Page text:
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Do you monitor social media conversations about your department?

Republished from eGov AU.

As a marketer I find the internet a dream channel for monitoring customer sentiment and concerns.

Social media and search engines can be easily and cheaply tracked to provide fast feedback on various initiatives. This helps organisations shape their campaigns and responses to external events.

I’d recommend that this is equally of enormous value to government, where perception and citizen sentiment can strongly influence political views and processes.

If your department isn’t keeping an eye on what people are saying about you and your key topic areas (and Minister) online, then you may be missing an enormous opportunity to get early warnings on potential growing issues, to adjust campaigns and programs to take advantage of trends or to tap into popular sentiment to shape new ideas.

One example of effective use of social media monitoring is from the US Army, who closely monitor blogs and social networking sites to track the public response to various events.

The article, Air Force checked blogs, Twitter to gauge New Yorkers’ anger about flyover, from NextGov, discusses how the US Army used online monitoring to track and respond to the public anger resulting from their fly-over of New York in April.

Within an hour of the flyover the Army knew it had the makings of a public relations disaster on its hands and was able to begin putting in place a response.

The Army has also used the learnings from this experience to educate further activities and use online media to ensure that citizens are receiving the facts about events.

This type of approach has many applications across government, from emergency management through to reviewing the response and level of accurate coverage of ministerial announcements.

So if you’re not yet using the online channel to track citizen sentiment you may be doing your department and Minister a disservice.

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Craig Kessler

All departments or groups should be monitoring themselves and their plans closely. News spreads quickly and can be put up even faster on the internet and regardless if you like it or not, there may be people talking about you on various channels on the internet. A lot of the tracking can be done for free and very easy through simple searches and alerts you may set up. It should be a daily thing to track and listen to feedback to help adjust for the future or to handle issues if the case may be.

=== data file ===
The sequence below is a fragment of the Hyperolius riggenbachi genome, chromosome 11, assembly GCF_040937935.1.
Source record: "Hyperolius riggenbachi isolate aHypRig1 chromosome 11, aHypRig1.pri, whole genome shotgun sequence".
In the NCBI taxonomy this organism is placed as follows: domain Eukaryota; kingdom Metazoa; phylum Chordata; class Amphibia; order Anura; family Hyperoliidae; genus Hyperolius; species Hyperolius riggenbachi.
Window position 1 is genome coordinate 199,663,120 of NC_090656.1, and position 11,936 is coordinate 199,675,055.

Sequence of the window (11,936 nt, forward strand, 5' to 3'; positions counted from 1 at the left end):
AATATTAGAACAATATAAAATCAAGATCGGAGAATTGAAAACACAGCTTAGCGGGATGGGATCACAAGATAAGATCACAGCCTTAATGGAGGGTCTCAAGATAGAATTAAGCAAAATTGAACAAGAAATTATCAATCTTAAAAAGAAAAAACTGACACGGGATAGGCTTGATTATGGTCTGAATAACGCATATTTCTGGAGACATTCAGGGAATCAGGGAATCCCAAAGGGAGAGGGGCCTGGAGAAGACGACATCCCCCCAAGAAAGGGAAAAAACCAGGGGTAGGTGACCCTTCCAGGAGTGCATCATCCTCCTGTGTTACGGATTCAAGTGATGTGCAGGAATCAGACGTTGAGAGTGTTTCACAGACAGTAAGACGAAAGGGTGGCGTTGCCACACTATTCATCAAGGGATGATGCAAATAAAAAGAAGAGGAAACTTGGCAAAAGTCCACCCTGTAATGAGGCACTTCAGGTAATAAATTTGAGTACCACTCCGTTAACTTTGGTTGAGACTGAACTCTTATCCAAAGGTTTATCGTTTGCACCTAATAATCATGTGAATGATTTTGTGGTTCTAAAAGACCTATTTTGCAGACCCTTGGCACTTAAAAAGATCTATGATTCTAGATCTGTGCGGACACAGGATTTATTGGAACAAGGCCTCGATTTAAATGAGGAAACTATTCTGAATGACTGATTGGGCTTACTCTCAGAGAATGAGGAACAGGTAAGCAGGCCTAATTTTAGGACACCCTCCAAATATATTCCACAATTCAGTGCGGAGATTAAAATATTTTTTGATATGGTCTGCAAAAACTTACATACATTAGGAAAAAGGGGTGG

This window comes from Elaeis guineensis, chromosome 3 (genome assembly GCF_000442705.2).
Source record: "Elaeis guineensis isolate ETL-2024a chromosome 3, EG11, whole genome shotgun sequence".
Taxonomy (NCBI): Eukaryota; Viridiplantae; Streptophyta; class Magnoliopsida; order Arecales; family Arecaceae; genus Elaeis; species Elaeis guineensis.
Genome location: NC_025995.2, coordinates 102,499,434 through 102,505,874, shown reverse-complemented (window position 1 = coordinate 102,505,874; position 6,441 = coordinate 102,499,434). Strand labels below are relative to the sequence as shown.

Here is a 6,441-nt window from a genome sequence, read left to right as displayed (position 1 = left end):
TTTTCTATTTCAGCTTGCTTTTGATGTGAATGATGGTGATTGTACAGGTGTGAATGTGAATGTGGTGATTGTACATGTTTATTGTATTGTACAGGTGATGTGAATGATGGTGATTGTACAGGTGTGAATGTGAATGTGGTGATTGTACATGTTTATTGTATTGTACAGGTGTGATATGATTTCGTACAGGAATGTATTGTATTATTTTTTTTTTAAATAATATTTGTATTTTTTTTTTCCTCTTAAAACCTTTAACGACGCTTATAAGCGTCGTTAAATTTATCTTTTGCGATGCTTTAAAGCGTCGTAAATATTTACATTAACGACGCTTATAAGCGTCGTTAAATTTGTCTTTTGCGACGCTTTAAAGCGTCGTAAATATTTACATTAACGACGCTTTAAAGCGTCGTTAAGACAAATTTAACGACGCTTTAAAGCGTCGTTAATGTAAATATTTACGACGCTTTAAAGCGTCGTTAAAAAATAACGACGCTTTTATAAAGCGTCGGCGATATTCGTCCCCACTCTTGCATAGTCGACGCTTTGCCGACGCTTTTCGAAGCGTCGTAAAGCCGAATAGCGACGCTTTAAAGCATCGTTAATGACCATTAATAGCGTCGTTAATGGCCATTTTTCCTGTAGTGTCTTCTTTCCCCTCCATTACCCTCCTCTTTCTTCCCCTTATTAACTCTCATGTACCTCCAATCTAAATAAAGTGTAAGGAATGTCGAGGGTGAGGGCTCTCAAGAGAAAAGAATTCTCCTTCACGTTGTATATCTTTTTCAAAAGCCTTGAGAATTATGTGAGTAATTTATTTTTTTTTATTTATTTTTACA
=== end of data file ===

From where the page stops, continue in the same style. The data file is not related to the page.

Very true and insightful. Of course, tracking can be great – IF you do it the right way. It seems we find ourselves surrounded every day by new ways of getting numbers and statistics for just about anything, really. There’s a rate for this.. a percentage for that – hey, everyone loves a good chart! But what do you do with all of it? If you’re smart, you compare and analyze. Taking these numbers and putting them to use really gives you an advantage to understanding what works and what doesn’t. It really defeats the point if you start tracking but never really stop and LOOK at the numbers. That being said – I think tracking is just wonderful and a great way to measure public perception, feedback and potential warning signs.

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Rob Ahern

SGIS makes a good point- all of the data in the world aren’t worth a hill of beans unless they’re collected and analyzed correctly. Further, all of that work is wasted if real changes aren’t made in the face of stakeholder response and results of analysis. One of the challenges of monitoring public sentiment is the notion that for every upset customer who blogs about an issue there might be myriad happy customers who remain silent. It’s (relatively) easy to collect data regarding what might need fixed; it’s somewhat more challenging to figure out ways to measure effective programs. Great post, though… thanks for sharing!